How do we love Hojicha? Let us count the ways...

Twrl Milk Tea Hojicha milk tea benefits

Hojicha is THE most popular tea in Japan right now. And if it's hip in Japan, you know it's good! 😉 Hojicha is a Japanese green tea, but unlike traditional green teas, hojicha is roasted after the leaves are steamed. This process removes all bitterness, and gives hojicha a natural sweetness, earthy aroma, its reddish-brown color and a unique smoky, almost nutty taste. Now imagine that paired with milk, and you have a Hojicha Milk Tea (ok, you can call it a Hojicha Latte, too). Either way it sounds amazing!

I've been addicted to this drink the first time I had it a couple years in Kyoto at one of the many Matcha/Hojicha cafes around the city. I had originally gone in for a refreshing Matcha Milk Tea on a hot summer day but saw an interesting, darker, richer version that smelled even more amazing. I had to try it and was instantly hooked to the sweet, nutty flavor. I didn't realize a tea could taste like this without added flavoring! The bonus is that hojicha has LESS caffeine than most teas (about 0.13 g of caffeine for every 100 g while matcha is upwards of about 3.2 g of caffeine for every 100 g.) so you can drink it any time of day and can still get a good night's sleep!

So how do we love Hojicha? So much that we're proud to announce that Twrl Milk Tea will be launching a with a 3rd flavor in the new year — Hojicha Milk Tea!

Because of its naturally sweet and unique flavor, plus being low in caffeine, this makes Hojicha Milk Tea the perfect alternative to coffee for those seeking a tea drink in the afternoon or evening.

To understand the properties of hojicha, we can look at the roasting process. During roasting, the tannins, flavonoids, and caffeine in the leaves are broken down. This makes hojicha milder-tasting then other Japanese green teas and also lowers its caffeine content.

Hojicha vs Matcha

If you are familiar with matcha, you can really see the difference. Matcha will have a more vegetal aroma while Hojicha, in its roasted green tea form, will have more of an earthy umami aroma to it. Matcha is quite bitter while Hojicha has a sweeter and even smokey flavor to it. Hojicha tea leaves are steamed before being dried while matcha is made by grinding the dried leaves into a very fine powder. Hojicha can also be ground into a fine powder, but it is typically in loose tea form.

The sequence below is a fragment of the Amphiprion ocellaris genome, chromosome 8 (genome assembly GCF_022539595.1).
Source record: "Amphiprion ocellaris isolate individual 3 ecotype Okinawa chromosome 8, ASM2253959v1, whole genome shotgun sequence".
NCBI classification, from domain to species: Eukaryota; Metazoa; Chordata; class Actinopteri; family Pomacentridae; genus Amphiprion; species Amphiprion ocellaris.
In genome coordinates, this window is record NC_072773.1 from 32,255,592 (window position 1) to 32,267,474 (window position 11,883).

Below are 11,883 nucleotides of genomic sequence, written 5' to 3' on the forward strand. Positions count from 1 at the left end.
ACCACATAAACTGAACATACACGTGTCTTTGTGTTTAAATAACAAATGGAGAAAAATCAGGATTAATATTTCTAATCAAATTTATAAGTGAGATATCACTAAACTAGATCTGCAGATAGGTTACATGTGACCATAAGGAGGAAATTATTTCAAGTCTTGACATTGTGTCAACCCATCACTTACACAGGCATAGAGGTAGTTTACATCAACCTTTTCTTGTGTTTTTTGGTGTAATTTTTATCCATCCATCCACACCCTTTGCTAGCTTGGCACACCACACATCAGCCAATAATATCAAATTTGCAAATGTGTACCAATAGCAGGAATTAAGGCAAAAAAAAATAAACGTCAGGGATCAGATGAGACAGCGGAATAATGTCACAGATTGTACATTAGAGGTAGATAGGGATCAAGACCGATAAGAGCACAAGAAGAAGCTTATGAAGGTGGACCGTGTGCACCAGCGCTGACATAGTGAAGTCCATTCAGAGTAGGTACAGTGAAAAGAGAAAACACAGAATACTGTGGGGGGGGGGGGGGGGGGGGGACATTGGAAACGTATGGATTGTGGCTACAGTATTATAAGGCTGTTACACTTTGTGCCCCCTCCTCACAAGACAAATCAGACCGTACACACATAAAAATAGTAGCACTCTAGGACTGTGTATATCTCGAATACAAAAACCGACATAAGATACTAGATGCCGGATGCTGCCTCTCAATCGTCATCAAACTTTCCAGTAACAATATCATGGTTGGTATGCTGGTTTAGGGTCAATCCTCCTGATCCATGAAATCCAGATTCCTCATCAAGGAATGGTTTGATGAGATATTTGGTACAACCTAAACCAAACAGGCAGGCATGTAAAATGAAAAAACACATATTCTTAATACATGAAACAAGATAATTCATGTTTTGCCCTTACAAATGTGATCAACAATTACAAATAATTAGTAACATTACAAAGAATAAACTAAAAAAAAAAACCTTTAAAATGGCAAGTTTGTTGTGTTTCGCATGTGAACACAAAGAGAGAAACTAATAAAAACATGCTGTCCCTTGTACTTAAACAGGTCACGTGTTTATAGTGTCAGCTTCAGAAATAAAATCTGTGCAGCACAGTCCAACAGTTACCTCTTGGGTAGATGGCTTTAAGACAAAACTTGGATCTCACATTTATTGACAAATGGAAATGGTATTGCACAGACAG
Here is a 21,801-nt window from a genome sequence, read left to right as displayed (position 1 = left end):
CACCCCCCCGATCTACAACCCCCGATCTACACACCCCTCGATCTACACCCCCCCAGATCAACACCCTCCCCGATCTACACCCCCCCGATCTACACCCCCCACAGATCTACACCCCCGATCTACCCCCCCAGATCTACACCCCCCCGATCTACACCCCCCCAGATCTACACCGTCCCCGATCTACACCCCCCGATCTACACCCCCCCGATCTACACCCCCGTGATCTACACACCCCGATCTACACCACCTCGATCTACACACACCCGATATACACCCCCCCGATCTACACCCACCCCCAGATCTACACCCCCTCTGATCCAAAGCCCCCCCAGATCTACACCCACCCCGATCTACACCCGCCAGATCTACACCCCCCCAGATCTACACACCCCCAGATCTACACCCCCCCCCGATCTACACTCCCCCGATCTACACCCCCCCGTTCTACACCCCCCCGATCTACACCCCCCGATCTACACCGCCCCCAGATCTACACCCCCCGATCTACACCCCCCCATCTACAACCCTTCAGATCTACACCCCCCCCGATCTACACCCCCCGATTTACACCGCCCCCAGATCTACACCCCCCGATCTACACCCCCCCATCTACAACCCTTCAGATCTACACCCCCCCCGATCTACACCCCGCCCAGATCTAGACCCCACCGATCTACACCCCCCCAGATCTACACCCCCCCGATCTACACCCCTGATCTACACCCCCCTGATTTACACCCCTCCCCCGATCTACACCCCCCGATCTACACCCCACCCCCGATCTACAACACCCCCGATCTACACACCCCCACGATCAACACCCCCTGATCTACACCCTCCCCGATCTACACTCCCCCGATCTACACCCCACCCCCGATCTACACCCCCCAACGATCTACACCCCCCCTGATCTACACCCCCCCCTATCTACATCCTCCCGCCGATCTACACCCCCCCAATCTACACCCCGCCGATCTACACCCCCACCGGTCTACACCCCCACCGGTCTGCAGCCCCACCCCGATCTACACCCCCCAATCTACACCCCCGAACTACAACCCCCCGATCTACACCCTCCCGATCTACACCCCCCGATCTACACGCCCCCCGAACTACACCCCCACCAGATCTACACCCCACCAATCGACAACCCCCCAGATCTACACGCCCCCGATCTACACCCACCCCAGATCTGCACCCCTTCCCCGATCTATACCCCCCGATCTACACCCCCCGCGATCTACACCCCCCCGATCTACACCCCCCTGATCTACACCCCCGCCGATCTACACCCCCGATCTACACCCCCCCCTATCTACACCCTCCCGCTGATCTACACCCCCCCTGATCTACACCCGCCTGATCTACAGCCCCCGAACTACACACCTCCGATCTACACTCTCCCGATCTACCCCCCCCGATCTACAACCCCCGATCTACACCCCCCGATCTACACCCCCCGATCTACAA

Hojicha vs Chinese Roasted Tea

There are a number of differences between Chinese roasted tea and Hojicha tea. Chinese roasted teas are often prepared in such a way that the oxidation process is stopped because they are traditionally heated in woks.

However, Hojicha is typically steamed to stop the oxidation process first then roasted. Because of this careful preparation, Hojicha has little to no bitterness as well as a low caffeine content. (Often times, hojicha is made with bancha or tea which has less caffeine; this also helps with having low caffeine)

We are also proud to say that our Hojicha tea comes from family farms in Japan, where there is actually no such thing as fair trade because all farmers are paid fairly in this country. The farmers of our tea practice eco-friendly initiatives such as Chagusaba farming, a practice of sustainable techniques designed to enrich, rather than strip, the natural environment. Because of this form of traditional tea growing, many endangered species can be found in the area. In 2013, the Chagusaba method was recognized by the United Nations as a Globally Important Agricultural Heritage System (GIAHS).

We can’t wait for you to try our Hojicha Milk Tea, launching in early 2021!

Yours teal-ly,

Pauline Ang
Founder & CEO, Twrl M!lk Tea

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